I don't think there should be a static delay between the LB removal and stopping the container. During LB removal, a hundred things may happen causing the gossip propagation to take longer than expected. I think a callback-based system is the best way to go, since deployments (especially if we're talking about zero downtime deployments) should be 100% reliable and consistent. Also, if one of the servers fails to deliver the callback, then something serious is wrong and we really, really shouldn't want to update anything. Having a static delay between the update steps would also mean that this value would need to be adjusted when the number of nodes in the cluster change.

The reason why this is so important for me, and I can imagine many other folks, is the following.
In my situation for example, I am working on a application which consists of many services (database, redis, perhaps some worker processes, etc). One of those services is a webapplication, which will constantly handle incoming HTTP requests. This webservice may be updated once a week, or many times per day depending on what kind of work we're doing on the application. Updates are done with a CI pipeline, where the entire process is automated.
Especially in the case of patches, it is very important that we can rollout updates to the application during the day where many requests are being handled each second (and thus: the servers may be under significant load and may take longer than usual to actually perform updates and/or propagate network gossip).

Right now, we're using a (custom built) Docker version of Gantry with some IP tables magic to guarantee our front-end facing services' deployments have zero downtime (and zero packet loss thanks to this article). Although this works really well, it is still a very complex solution with a lot of bells and whistles. And it doesn't work with Docker Swarm, so we can't scale our application horizontally at all (at least, not without creating an even more complex situation). This is literally the only missing piece of the puzzle for us to migrate fully to Docker Swarm, and I can't imagine this not being the case for many other people who are in the same boat as we are.

I'm eager to hear all of your thoughts about this. I really hope we can get some traction going for this issue as well! 😄

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aaronlehmann commented Feb 2, 2017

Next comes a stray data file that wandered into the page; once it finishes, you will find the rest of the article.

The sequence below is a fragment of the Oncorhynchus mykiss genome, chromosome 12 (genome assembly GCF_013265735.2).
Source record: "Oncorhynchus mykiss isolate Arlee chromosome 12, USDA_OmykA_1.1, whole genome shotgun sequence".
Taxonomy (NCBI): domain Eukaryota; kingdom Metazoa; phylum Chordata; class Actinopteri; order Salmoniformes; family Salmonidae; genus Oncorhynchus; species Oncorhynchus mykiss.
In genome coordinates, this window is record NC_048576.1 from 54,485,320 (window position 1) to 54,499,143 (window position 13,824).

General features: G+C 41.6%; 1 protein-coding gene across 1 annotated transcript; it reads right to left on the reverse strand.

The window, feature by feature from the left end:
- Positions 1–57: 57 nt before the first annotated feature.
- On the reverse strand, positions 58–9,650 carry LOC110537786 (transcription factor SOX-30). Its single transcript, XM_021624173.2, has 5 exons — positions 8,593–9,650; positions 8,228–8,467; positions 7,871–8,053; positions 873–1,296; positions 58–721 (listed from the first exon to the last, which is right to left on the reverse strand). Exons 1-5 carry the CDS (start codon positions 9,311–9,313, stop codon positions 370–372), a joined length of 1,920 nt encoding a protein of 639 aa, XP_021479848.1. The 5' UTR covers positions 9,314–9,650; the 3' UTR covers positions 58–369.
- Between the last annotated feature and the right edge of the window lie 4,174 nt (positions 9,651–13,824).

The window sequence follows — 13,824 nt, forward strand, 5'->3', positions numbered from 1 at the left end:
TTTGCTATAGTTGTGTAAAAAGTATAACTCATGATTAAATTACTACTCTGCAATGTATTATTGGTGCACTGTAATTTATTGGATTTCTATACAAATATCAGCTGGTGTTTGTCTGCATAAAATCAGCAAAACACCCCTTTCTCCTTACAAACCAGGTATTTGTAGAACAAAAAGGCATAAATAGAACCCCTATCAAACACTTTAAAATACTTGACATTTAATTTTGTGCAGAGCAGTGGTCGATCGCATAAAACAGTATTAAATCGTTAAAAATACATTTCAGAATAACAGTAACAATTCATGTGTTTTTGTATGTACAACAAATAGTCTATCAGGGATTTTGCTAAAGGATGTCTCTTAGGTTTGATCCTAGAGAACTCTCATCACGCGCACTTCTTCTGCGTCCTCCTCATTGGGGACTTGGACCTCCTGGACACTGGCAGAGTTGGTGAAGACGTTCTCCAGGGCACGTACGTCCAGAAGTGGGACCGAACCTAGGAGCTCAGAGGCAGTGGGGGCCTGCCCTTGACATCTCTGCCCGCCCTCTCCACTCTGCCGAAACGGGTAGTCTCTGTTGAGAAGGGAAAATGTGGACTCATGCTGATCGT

Also, if one of the servers fails to deliver the callback, then something serious is wrong and we really, really shouldn't want to update anything.

I'm not sure I agree with this part. In a large-scale distributed system, failures will be a fact of life, and blocking the update in those cases may not be a scalable strategy.

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mvdstam commented Feb 2, 2017

@aaronlehmann In that case, would it be better to reschedule the service we're trying to update to a different node and consider the "failing" node as "down"?

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aaronlehmann commented Feb 2, 2017

I may have misunderstood what you were suggesting, but I thought you were talking about waiting until all nodes had updated their load balancer configurations to shut down an old version of a container. This involves getting confirmation from all the nodes in the swarm, not just the one running the container.

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dongluochen commented Feb 9, 2017

I discussed this issue with @mavenugo and @aboch. We think that adding delay to wait for cluster convergence doesn't work. Gossip is an eventual consistent system with no guarantee on convergence delay. We would like to add a confirmation mechanism for network updates. While confirming each gossip event individually is not scalable, we can put network event confirmation into batches, each node sends batch confirmation to managers. Managers processes the confirmations from each node and signal when an event has been processed by every node.